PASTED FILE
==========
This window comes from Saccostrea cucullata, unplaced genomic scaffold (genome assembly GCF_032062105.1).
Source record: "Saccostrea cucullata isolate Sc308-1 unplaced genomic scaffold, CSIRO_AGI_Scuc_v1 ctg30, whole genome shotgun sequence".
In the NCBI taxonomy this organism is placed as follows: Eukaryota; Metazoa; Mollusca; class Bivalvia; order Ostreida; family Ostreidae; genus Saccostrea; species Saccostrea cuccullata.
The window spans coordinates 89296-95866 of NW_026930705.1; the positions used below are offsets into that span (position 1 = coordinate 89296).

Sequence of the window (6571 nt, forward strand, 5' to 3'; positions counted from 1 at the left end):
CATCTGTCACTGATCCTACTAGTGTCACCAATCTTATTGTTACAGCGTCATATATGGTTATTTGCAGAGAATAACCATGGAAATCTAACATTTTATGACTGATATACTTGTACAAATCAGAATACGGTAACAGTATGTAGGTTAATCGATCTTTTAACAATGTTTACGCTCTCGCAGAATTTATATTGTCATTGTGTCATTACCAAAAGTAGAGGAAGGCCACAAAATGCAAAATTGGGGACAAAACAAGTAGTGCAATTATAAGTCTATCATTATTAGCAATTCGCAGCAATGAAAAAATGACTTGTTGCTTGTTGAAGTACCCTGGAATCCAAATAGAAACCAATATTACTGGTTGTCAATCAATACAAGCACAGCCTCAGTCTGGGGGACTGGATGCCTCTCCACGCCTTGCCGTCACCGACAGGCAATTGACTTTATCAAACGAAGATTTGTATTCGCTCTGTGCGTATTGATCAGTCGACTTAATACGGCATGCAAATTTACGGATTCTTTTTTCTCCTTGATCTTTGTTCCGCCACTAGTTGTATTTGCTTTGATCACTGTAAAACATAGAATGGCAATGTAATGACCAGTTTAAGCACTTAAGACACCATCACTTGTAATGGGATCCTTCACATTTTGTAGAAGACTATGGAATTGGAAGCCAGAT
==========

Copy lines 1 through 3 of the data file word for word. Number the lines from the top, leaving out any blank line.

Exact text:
This window comes from Saccostrea cucullata, unplaced genomic scaffold (genome assembly GCF_032062105.1).
Source record: "Saccostrea cucullata isolate Sc308-1 unplaced genomic scaffold, CSIRO_AGI_Scuc_v1 ctg30, whole genome shotgun sequence".
In the NCBI taxonomy this organism is placed as follows: Eukaryota; Metazoa; Mollusca; class Bivalvia; order Ostreida; family Ostreidae; genus Saccostrea; species Saccostrea cuccullata.